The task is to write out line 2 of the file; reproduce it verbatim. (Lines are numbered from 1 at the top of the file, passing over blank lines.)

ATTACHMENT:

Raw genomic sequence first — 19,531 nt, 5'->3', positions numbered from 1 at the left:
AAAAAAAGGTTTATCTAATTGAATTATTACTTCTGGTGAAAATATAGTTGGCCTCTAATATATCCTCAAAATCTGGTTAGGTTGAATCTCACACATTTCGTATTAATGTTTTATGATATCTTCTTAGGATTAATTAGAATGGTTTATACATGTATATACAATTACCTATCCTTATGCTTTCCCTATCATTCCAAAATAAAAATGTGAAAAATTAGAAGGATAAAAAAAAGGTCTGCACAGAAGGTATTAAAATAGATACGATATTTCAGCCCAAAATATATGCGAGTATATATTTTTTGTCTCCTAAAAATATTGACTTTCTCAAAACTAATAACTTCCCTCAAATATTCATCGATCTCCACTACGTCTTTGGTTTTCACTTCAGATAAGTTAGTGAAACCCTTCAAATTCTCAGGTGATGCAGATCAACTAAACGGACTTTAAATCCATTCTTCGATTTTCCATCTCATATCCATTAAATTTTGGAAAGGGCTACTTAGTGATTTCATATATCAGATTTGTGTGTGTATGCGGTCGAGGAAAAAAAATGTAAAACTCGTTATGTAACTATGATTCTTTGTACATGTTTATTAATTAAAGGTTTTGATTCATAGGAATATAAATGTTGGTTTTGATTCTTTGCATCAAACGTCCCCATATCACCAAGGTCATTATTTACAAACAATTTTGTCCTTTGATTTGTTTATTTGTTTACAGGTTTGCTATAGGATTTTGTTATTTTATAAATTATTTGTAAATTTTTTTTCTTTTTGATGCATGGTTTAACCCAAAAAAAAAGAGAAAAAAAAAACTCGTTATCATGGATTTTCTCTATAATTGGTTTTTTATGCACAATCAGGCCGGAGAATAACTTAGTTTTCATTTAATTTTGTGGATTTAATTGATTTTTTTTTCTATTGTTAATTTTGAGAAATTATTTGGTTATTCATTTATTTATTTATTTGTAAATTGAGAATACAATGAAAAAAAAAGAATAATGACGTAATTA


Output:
AAAAAAAGGTTTATCTAATTGAATTATTACTTCTGGTGAAAATATAGTTGGCCTCTAATATATCCTCAAAATCTGGTTAGGTTGAATCTCACACATTTCGTATTAATGTTTTATGATATCTTCTTAGGATTAATTAGAATGGTTTATACATGTATATACAATTACCTATCCTTATGCTTTCCCTATCATTCCAAAATAAAAATGTGAAAAATTAGAAGGATAAAAAAAAGGTCTGCACAGAAGGTATTAAAATAGATACGATATTTCAGCCCAAAATATATGCGAGTATATATTTTTTGTCTCCTAAAAATATTGACTTTCTCAAAACTAATAACTTCCCTCAAATATTCATCGATCTCCACTACGTCTTTGGTTTTCACTTCAGATAAGTTAGTGAAACCCTTCAAATTCTCAGGTGATGCAGATCAACTAAACGGACTTTAAATCCATTCTTCGATTTTCCATCTCATATCCATTAAATTTTGGAAAGGGCTACTTAGTGATTTCATATATCAGATTTGTGTGTGTATGCGGTCGAGGAAAAAAAATGTAAAACTCGTTATGTAACTATGATTCTTTGTACATGTTTATTAATTAAAGGTTTTGATTCATAGGAATATAAATGTTGGTTTTGATTCTTTGCATCAAACGTCCCCATATCACCAAGGTCATTATTTACAAACAATTTTGTCCTTTGATTTGTTTATTTGTTTACAGGTTTGCTATAGGATTTTGTTATTTTATAAATTATTTGTAAATTTTTTTTCTTTTTGATGCATGGTTTAACCCAAAAAAAAAGAGAAAAAAAAAACTCGTTATCATGGATTTTCTCTATAATTGGTTTTTTATGCACAATCAGGCCGGAGAATAACTTAGTTTTCATTTAATTTTGTGGATTTAATTGATTTTTTTTTCTATTGTTAATTTTGAGAAATTATTTGGTTATTCATTTATTTATTTATTTGTAAATTGAGAATACAATGAAAAAAAAAGAATAATGACGTAATTA